While most airline passengers' checked luggage meets them at their destination on time, there are instances when a bag is lost, delayed or damaged.
What happens if my luggage is damaged?
According to the USDOT, airlines are responsible for repairing or reimbursing you for damaged bags and/or the contents inside while they're in possession of the airline during your travels.
However, there are limits on what the airline is responsible for, and airlines are not responsible for bags that were already damaged or if the damage occurred due to improper packing.
If the bag cannot be repaired, the airline will negotiate compensation based on the value of the bag and its description.
What happens if my luggage is delayed?
An airline is responsible for locating your luggage when it doesn't arrive at your destination, and they have tracking systems to try to identify where the bag is located.
According to the USDOT, some airlines have apps that can provide you with information about the location of your bag, which may be helpful to use.
And if your bag is delayed, you should file a baggage claim with the airline as soon as possible.
It's also important to remain in close contact with the airline after filing your claim while the bag is located.
Airlines are also required to compensate passengers for "reasonable, verifiable and incidental expenses" resulting from a delayed bag, which is also subject to liability limits.
But be aware that airlines cannot provide a daily amount of compensation while you wait for a delayed bag.
What happens if my luggage is lost by an airline?
While airlines may have different policies in place to determine when a bag is officially lost, most will make that determination between 5 to 14 days after a flight, but it's best to check with your airline directly.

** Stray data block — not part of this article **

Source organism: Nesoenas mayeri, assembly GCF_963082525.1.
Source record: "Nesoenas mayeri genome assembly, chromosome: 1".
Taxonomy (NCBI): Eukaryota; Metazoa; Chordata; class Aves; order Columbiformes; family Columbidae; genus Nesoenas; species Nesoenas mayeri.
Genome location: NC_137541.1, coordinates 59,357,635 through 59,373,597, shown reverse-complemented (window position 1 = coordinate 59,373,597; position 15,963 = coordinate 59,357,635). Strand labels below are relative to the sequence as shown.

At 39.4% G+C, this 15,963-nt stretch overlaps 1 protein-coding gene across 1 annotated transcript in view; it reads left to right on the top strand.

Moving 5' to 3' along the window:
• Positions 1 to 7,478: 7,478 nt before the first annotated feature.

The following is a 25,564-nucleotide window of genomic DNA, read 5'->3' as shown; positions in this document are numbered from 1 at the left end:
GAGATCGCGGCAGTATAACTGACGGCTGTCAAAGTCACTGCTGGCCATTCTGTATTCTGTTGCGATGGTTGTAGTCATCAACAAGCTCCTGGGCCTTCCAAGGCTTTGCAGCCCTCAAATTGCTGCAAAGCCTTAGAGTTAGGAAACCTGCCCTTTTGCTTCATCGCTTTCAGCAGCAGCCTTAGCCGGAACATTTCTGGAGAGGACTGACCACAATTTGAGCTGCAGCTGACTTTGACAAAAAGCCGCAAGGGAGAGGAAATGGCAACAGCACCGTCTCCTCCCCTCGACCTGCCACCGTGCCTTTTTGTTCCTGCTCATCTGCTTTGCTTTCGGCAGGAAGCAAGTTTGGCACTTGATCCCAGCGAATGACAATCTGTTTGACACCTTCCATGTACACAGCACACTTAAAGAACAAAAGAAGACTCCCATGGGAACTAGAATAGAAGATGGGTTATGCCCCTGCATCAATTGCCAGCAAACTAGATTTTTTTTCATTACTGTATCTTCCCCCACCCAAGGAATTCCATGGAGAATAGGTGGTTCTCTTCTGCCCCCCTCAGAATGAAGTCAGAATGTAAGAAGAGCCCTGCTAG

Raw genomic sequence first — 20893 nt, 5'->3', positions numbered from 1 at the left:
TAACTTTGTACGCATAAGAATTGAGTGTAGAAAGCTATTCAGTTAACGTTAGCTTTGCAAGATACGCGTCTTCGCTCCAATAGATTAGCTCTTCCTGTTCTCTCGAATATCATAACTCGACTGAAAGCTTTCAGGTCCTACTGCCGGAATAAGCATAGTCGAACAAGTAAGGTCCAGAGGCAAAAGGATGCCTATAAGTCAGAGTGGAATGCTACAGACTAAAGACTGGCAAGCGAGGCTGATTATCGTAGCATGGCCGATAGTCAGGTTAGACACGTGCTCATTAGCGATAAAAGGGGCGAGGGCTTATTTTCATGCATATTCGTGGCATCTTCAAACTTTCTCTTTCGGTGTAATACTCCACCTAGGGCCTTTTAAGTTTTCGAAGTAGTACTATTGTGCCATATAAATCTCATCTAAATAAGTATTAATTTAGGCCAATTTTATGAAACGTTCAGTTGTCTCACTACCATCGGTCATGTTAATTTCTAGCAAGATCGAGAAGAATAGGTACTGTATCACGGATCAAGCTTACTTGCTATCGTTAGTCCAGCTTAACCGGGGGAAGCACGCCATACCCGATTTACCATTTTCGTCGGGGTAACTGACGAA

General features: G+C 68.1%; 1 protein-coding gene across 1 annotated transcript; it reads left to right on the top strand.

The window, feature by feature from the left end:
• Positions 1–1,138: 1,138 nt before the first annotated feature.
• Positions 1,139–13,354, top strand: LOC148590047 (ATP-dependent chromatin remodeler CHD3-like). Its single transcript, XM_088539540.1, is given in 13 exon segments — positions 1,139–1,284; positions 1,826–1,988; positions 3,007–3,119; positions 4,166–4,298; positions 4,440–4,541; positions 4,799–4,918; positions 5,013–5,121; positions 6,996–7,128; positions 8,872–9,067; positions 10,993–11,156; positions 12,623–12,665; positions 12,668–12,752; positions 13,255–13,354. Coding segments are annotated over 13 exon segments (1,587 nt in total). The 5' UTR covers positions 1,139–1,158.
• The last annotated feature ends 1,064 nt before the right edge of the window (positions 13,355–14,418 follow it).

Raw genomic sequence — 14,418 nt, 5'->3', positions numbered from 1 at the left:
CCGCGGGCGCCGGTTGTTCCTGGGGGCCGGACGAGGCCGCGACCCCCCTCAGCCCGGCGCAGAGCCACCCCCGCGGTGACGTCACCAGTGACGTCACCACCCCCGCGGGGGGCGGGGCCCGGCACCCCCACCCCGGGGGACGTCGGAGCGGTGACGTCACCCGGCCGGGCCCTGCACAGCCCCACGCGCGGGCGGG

The USDOT says it depends on the type of itinerary (domestic or international travel), if more than one airline is responsible for your bag, and other factors before an airline declares your bag officially lost.
It's important to note that if an airline refuses to declare your bag lost after an appropriate amount of time, that airline could be subject to action by the USDOT.
When your bag is officially declared to be lost, an airline is responsible for compensating you for what was inside the bag. But that compensation is subject to depreciation and maximum liability limits, according to the USDOT.
What are an airline's limits on baggage liability?
For domestic travel, USDOT regulations state airlines are allowed to limit their liability for your bag if it's lost, damaged or delayed. Still, they can provide you with more compensation than the limit states.
The maximum liability amount that is allowed by USDOT regulations is $3,800.
For international travel, that limit is approximately $1,780, but the airline can provide you with more compensation if they choose to do so.
Limits are slightly different for assistive devices that are lost, damaged or delayed.
For domestic travel, an airline is responsible for its original purchase price of the assistive device if lost. If it's damaged, the airline is responsible for the cost of repairing the device.
For international travel, those liability limits are set by the appropriate international treaties.